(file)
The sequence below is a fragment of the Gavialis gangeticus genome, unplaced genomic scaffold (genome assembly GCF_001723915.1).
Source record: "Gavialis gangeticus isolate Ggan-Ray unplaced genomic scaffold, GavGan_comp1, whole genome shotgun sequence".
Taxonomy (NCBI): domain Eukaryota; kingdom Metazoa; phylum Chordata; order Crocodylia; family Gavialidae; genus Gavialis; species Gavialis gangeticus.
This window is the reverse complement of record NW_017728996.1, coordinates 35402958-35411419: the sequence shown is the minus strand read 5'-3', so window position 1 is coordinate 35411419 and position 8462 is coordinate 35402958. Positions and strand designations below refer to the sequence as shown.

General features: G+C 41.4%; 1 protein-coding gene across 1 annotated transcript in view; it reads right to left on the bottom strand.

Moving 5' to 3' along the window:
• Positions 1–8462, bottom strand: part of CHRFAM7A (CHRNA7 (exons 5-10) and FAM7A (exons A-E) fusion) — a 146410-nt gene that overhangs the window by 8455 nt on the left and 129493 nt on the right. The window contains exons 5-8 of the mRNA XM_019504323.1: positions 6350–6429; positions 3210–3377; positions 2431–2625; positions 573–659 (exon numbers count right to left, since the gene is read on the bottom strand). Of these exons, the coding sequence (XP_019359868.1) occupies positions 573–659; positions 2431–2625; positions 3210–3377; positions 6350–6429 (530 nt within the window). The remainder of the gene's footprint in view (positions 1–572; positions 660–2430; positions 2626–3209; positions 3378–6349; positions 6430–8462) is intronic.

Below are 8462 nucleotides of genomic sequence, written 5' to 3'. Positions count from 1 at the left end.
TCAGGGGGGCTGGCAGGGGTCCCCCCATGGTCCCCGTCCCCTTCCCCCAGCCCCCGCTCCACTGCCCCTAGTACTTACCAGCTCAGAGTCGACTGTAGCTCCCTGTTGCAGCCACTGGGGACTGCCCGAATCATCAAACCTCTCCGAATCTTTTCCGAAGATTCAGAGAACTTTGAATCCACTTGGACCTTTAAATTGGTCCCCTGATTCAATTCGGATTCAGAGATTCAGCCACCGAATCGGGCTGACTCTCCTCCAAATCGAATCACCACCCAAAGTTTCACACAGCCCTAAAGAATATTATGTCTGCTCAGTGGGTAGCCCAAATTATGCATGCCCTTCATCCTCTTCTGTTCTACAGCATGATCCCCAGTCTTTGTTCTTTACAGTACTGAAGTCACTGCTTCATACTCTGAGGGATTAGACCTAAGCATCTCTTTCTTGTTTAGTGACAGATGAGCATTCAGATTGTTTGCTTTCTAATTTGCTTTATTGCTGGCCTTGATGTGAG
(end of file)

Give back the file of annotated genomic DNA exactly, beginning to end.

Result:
The sequence below is a fragment of the Gavialis gangeticus genome, unplaced genomic scaffold (genome assembly GCF_001723915.1).
Source record: "Gavialis gangeticus isolate Ggan-Ray unplaced genomic scaffold, GavGan_comp1, whole genome shotgun sequence".
Taxonomy (NCBI): domain Eukaryota; kingdom Metazoa; phylum Chordata; order Crocodylia; family Gavialidae; genus Gavialis; species Gavialis gangeticus.
This window is the reverse complement of record NW_017728996.1, coordinates 35402958-35411419: the sequence shown is the minus strand read 5'-3', so window position 1 is coordinate 35411419 and position 8462 is coordinate 35402958. Positions and strand designations below refer to the sequence as shown.

General features: G+C 41.4%; 1 protein-coding gene across 1 annotated transcript in view; it reads right to left on the bottom strand.

Moving 5' to 3' along the window:
• Positions 1–8462, bottom strand: part of CHRFAM7A (CHRNA7 (exons 5-10) and FAM7A (exons A-E) fusion) — a 146410-nt gene that overhangs the window by 8455 nt on the left and 129493 nt on the right. The window contains exons 5-8 of the mRNA XM_019504323.1: positions 6350–6429; positions 3210–3377; positions 2431–2625; positions 573–659 (exon numbers count right to left, since the gene is read on the bottom strand). Of these exons, the coding sequence (XP_019359868.1) occupies positions 573–659; positions 2431–2625; positions 3210–3377; positions 6350–6429 (530 nt within the window). The remainder of the gene's footprint in view (positions 1–572; positions 660–2430; positions 2626–3209; positions 3378–6349; positions 6430–8462) is intronic.

Below are 8462 nucleotides of genomic sequence, written 5' to 3'. Positions count from 1 at the left end.
TCAGGGGGGCTGGCAGGGGTCCCCCCATGGTCCCCGTCCCCTTCCCCCAGCCCCCGCTCCACTGCCCCTAGTACTTACCAGCTCAGAGTCGACTGTAGCTCCCTGTTGCAGCCACTGGGGACTGCCCGAATCATCAAACCTCTCCGAATCTTTTCCGAAGATTCAGAGAACTTTGAATCCACTTGGACCTTTAAATTGGTCCCCTGATTCAATTCGGATTCAGAGATTCAGCCACCGAATCGGGCTGACTCTCCTCCAAATCGAATCACCACCCAAAGTTTCACACAGCCCTAAAGAATATTATGTCTGCTCAGTGGGTAGCCCAAATTATGCATGCCCTTCATCCTCTTCTGTTCTACAGCATGATCCCCAGTCTTTGTTCTTTACAGTACTGAAGTCACTGCTTCATACTCTGAGGGATTAGACCTAAGCATCTCTTTCTTGTTTAGTGACAGATGAGCATTCAGATTGTTTGCTTTCTAATTTGCTTTATTGCTGGCCTTGATGTGAG